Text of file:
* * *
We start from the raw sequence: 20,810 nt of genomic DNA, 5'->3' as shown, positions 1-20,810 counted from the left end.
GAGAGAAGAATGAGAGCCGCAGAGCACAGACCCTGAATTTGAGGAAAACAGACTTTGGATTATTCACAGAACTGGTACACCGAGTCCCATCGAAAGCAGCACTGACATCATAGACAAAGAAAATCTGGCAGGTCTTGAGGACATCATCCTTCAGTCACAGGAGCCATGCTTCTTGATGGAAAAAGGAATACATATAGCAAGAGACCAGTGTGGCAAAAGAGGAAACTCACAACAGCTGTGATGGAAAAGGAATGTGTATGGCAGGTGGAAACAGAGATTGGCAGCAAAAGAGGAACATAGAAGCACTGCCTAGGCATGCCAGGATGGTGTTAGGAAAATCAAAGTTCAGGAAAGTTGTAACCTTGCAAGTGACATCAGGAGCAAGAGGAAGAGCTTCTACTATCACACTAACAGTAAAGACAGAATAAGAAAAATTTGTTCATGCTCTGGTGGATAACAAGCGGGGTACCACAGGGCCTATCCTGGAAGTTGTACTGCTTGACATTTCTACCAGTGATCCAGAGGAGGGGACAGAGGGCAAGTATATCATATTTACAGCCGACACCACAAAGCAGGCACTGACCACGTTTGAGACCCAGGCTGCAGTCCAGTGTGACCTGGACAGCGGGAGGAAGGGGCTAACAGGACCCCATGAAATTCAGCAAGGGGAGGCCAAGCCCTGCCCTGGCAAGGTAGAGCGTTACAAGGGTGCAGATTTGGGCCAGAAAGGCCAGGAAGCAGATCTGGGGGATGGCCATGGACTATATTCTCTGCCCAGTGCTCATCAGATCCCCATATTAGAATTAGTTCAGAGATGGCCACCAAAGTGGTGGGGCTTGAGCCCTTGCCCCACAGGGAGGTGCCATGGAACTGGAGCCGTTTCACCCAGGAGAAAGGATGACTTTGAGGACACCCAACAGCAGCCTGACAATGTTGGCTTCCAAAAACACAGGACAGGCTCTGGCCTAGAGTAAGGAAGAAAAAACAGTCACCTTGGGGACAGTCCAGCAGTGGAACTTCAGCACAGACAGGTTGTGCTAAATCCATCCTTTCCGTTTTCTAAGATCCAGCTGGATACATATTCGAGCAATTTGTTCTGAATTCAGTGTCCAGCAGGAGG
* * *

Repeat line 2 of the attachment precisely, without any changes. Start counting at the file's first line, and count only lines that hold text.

GAGAGAAGAATGAGAGCCGCAGAGCACAGACCCTGAATTTGAGGAAAACAGACTTTGGATTATTCACAGAACTGGTACACCGAGTCCCATCGAAAGCAGCACTGACATCATAGACAAAGAAAATCTGGCAGGTCTTGAGGACATCATCCTTCAGTCACAGGAGCCATGCTTCTTGATGGAAAAAGGAATACATATAGCAAGAGACCAGTGTGGCAAAAGAGGAAACTCACAACAGCTGTGATGGAAAAGGAATGTGTATGGCAGGTGGAAACAGAGATTGGCAGCAAAAGAGGAACATAGAAGCACTGCCTAGGCATGCCAGGATGGTGTTAGGAAAATCAAAGTTCAGGAAAGTTGTAACCTTGCAAGTGACATCAGGAGCAAGAGGAAGAGCTTCTACTATCACACTAACAGTAAAGACAGAATAAGAAAAATTTGTTCATGCTCTGGTGGATAACAAGCGGGGTACCACAGGGCCTATCCTGGAAGTTGTACTGCTTGACATTTCTACCAGTGATCCAGAGGAGGGGACAGAGGGCAAGTATATCATATTTACAGCCGACACCACAAAGCAGGCACTGACCACGTTTGAGACCCAGGCTGCAGTCCAGTGTGACCTGGACAGCGGGAGGAAGGGGCTAACAGGACCCCATGAAATTCAGCAAGGGGAGGCCAAGCCCTGCCCTGGCAAGGTAGAGCGTTACAAGGGTGCAGATTTGGGCCAGAAAGGCCAGGAAGCAGATCTGGGGGATGGCCATGGACTATATTCTCTGCCCAGTGCTCATCAGATCCCCATATTAGAATTAGTTCAGAGATGGCCACCAAAGTGGTGGGGCTTGAGCCCTTGCCCCACAGGGAGGTGCCATGGAACTGGAGCCGTTTCACCCAGGAGAAAGGATGACTTTGAGGACACCCAACAGCAGCCTGACAATGTTGGCTTCCAAAAACACAGGACAGGCTCTGGCCTAGAGTAAGGAAGAAAAAACAGTCACCTTGGGGACAGTCCAGCAGTGGAACTTCAGCACAGACAGGTTGTGCTAAATCCATCCTTTCCGTTTTCTAAGATCCAGCTGGATACATATTCGAGCAATTTGTTCTGAATTCAGTGTCCAGCAGGAGG